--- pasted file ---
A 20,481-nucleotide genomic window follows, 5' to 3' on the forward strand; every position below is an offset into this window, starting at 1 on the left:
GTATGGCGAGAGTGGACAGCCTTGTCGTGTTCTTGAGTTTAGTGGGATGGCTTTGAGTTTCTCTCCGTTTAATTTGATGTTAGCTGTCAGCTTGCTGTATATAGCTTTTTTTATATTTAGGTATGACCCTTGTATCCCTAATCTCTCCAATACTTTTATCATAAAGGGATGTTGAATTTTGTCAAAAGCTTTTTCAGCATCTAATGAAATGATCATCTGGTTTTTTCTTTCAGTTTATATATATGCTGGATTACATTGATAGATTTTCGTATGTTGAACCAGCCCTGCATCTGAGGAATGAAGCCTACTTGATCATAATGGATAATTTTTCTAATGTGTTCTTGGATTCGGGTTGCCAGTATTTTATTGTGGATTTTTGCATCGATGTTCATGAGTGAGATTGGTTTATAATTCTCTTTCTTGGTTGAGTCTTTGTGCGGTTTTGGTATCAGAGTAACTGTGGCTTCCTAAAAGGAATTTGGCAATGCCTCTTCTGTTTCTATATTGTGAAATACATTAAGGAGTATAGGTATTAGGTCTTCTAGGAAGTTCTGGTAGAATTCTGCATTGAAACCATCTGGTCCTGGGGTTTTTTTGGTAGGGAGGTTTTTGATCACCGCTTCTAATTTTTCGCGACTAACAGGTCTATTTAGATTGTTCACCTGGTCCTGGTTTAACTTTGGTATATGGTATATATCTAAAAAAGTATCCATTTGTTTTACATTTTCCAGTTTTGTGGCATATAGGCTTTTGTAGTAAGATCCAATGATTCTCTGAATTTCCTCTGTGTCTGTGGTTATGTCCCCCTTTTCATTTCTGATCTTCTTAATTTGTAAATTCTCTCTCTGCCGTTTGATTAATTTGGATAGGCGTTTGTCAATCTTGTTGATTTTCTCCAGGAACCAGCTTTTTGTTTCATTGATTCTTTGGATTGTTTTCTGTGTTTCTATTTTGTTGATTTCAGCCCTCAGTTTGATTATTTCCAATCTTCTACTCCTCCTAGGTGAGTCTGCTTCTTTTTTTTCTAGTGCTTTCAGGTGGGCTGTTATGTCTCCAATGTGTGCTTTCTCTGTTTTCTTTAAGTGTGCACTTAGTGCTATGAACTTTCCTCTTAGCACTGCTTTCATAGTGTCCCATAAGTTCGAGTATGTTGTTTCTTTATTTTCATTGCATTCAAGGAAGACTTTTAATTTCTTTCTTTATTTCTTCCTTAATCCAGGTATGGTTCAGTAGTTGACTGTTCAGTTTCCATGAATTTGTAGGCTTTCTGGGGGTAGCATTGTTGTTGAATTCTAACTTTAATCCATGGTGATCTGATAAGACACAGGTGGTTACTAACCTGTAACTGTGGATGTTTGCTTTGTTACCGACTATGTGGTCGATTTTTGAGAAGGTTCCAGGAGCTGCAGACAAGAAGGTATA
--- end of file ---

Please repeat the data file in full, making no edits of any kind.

A 20,481-nucleotide genomic window follows, 5' to 3' on the forward strand; every position below is an offset into this window, starting at 1 on the left:
GTATGGCGAGAGTGGACAGCCTTGTCGTGTTCTTGAGTTTAGTGGGATGGCTTTGAGTTTCTCTCCGTTTAATTTGATGTTAGCTGTCAGCTTGCTGTATATAGCTTTTTTTATATTTAGGTATGACCCTTGTATCCCTAATCTCTCCAATACTTTTATCATAAAGGGATGTTGAATTTTGTCAAAAGCTTTTTCAGCATCTAATGAAATGATCATCTGGTTTTTTCTTTCAGTTTATATATATGCTGGATTACATTGATAGATTTTCGTATGTTGAACCAGCCCTGCATCTGAGGAATGAAGCCTACTTGATCATAATGGATAATTTTTCTAATGTGTTCTTGGATTCGGGTTGCCAGTATTTTATTGTGGATTTTTGCATCGATGTTCATGAGTGAGATTGGTTTATAATTCTCTTTCTTGGTTGAGTCTTTGTGCGGTTTTGGTATCAGAGTAACTGTGGCTTCCTAAAAGGAATTTGGCAATGCCTCTTCTGTTTCTATATTGTGAAATACATTAAGGAGTATAGGTATTAGGTCTTCTAGGAAGTTCTGGTAGAATTCTGCATTGAAACCATCTGGTCCTGGGGTTTTTTTGGTAGGGAGGTTTTTGATCACCGCTTCTAATTTTTCGCGACTAACAGGTCTATTTAGATTGTTCACCTGGTCCTGGTTTAACTTTGGTATATGGTATATATCTAAAAAAGTATCCATTTGTTTTACATTTTCCAGTTTTGTGGCATATAGGCTTTTGTAGTAAGATCCAATGATTCTCTGAATTTCCTCTGTGTCTGTGGTTATGTCCCCCTTTTCATTTCTGATCTTCTTAATTTGTAAATTCTCTCTCTGCCGTTTGATTAATTTGGATAGGCGTTTGTCAATCTTGTTGATTTTCTCCAGGAACCAGCTTTTTGTTTCATTGATTCTTTGGATTGTTTTCTGTGTTTCTATTTTGTTGATTTCAGCCCTCAGTTTGATTATTTCCAATCTTCTACTCCTCCTAGGTGAGTCTGCTTCTTTTTTTTCTAGTGCTTTCAGGTGGGCTGTTATGTCTCCAATGTGTGCTTTCTCTGTTTTCTTTAAGTGTGCACTTAGTGCTATGAACTTTCCTCTTAGCACTGCTTTCATAGTGTCCCATAAGTTCGAGTATGTTGTTTCTTTATTTTCATTGCATTCAAGGAAGACTTTTAATTTCTTTCTTTATTTCTTCCTTAATCCAGGTATGGTTCAGTAGTTGACTGTTCAGTTTCCATGAATTTGTAGGCTTTCTGGGGGTAGCATTGTTGTTGAATTCTAACTTTAATCCATGGTGATCTGATAAGACACAGGTGGTTACTAACCTGTAACTGTGGATGTTTGCTTTGTTACCGACTATGTGGTCGATTTTTGAGAAGGTTCCAGGAGCTGCAGACAAGAAGGTATA